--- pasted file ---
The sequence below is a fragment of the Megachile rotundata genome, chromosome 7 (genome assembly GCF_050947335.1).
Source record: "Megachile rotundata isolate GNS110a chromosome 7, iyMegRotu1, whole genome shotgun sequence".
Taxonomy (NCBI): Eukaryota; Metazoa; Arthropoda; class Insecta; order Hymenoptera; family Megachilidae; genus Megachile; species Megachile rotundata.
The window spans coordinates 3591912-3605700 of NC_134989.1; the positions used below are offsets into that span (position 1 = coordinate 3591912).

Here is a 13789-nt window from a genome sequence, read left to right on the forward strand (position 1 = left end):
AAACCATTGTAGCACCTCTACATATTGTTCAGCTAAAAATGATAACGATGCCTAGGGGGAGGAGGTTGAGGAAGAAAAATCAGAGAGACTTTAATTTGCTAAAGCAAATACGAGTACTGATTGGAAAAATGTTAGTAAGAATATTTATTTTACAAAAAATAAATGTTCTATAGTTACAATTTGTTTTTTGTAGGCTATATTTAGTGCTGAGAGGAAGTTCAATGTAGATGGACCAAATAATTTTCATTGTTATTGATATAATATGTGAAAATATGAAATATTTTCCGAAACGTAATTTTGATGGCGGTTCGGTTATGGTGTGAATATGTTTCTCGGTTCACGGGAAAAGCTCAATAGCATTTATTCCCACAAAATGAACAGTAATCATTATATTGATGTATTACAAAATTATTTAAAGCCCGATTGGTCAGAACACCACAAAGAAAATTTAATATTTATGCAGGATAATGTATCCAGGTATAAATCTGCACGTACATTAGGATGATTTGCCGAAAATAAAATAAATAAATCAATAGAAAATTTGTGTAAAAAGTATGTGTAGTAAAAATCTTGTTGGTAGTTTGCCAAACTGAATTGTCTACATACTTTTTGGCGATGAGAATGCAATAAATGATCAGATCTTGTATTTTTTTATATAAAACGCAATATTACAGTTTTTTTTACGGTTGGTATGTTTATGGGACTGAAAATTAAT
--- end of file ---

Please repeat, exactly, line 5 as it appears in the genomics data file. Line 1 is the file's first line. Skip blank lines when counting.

Here is a 13789-nt window from a genome sequence, read left to right on the forward strand (position 1 = left end):